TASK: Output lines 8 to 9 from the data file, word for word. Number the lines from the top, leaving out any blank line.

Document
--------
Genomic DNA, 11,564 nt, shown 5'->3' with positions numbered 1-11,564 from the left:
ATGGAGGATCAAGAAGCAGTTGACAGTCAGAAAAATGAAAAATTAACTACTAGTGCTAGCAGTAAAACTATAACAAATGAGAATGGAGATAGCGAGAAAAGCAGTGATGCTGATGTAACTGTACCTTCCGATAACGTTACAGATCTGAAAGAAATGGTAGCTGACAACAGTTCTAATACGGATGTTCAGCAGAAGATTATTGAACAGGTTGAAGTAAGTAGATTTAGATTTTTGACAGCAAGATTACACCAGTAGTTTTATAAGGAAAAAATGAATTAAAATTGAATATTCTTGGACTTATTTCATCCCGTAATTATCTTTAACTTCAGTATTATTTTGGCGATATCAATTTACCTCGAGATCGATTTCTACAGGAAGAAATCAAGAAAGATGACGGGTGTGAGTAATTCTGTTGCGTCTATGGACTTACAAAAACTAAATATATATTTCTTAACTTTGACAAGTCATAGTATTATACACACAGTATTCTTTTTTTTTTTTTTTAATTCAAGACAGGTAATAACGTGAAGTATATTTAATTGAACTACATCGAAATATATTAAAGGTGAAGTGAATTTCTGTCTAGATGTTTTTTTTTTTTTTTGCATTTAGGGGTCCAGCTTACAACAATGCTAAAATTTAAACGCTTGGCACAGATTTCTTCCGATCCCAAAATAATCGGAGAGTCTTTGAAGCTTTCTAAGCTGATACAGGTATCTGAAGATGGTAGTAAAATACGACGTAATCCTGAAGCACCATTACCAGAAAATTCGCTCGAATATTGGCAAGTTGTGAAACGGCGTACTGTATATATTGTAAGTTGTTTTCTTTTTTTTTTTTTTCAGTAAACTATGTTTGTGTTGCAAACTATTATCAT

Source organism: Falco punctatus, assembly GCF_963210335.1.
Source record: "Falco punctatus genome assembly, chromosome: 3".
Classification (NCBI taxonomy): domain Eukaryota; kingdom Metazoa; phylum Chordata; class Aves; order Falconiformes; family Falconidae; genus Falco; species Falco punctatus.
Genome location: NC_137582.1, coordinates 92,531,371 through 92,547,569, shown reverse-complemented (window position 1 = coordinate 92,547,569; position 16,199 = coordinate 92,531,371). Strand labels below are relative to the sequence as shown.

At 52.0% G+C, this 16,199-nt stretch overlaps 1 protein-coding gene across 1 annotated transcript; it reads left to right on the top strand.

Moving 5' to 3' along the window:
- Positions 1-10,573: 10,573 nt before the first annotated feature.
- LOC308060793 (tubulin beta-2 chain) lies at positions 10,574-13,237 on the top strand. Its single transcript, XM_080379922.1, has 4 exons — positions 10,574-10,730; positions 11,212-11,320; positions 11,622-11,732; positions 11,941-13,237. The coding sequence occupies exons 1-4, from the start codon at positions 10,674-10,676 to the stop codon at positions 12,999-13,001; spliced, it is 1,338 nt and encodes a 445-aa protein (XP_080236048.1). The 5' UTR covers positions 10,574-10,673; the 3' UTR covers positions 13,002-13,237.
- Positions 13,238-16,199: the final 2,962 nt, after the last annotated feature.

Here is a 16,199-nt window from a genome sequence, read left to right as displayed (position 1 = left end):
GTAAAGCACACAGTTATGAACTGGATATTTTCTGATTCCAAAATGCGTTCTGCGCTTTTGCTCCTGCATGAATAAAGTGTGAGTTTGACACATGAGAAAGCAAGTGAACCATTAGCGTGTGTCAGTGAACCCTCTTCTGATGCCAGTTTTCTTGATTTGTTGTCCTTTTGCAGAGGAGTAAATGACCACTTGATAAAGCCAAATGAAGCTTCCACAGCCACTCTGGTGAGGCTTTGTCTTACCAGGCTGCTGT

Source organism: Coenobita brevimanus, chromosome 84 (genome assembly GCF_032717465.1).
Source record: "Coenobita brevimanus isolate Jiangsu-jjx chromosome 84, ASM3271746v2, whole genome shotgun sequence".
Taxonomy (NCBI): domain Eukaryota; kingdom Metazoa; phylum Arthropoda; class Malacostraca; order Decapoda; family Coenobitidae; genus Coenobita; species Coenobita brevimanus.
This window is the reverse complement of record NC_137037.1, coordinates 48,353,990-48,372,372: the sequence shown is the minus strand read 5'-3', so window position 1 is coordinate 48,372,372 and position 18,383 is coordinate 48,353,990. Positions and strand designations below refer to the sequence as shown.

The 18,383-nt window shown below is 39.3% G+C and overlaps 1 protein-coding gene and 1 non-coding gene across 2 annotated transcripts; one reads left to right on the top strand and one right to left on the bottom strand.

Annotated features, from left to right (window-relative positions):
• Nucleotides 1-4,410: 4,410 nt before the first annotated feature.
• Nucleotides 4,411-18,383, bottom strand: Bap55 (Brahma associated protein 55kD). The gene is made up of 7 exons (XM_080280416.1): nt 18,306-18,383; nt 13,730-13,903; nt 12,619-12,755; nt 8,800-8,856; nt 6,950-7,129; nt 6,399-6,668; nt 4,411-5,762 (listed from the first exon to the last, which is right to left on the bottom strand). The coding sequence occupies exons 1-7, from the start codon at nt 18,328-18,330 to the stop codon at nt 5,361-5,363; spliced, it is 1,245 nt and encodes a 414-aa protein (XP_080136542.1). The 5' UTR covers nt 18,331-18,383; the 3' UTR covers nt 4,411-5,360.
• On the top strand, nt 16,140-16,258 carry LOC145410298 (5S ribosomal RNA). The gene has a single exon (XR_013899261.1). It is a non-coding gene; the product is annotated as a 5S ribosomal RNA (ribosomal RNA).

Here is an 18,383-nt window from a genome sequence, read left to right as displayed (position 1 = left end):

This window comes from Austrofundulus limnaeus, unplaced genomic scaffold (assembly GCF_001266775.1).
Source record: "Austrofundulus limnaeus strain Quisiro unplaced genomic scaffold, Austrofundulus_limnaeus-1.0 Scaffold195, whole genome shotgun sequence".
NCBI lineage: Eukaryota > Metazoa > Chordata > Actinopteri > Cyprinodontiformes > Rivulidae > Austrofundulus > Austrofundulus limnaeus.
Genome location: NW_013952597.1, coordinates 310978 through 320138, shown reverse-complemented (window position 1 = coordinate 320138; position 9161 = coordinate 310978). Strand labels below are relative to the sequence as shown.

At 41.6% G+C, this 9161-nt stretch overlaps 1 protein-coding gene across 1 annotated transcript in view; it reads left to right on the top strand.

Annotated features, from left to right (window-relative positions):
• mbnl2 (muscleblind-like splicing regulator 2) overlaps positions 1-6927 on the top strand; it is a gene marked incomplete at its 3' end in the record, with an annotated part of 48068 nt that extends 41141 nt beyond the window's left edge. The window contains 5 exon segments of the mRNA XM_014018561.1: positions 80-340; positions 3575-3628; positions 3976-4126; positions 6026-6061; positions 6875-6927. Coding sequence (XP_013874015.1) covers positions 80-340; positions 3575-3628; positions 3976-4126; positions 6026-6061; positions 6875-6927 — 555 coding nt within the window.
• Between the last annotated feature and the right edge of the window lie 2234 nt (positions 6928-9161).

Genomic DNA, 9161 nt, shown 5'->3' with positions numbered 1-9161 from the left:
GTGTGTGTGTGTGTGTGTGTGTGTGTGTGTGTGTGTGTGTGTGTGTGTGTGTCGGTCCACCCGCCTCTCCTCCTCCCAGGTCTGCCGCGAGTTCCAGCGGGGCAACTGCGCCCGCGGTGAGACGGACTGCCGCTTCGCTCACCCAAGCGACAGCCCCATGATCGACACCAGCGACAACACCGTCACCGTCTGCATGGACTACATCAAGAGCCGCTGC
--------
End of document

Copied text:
Moving 5' to 3' along the window:
- Positions 1-10,573: 10,573 nt before the first annotated feature.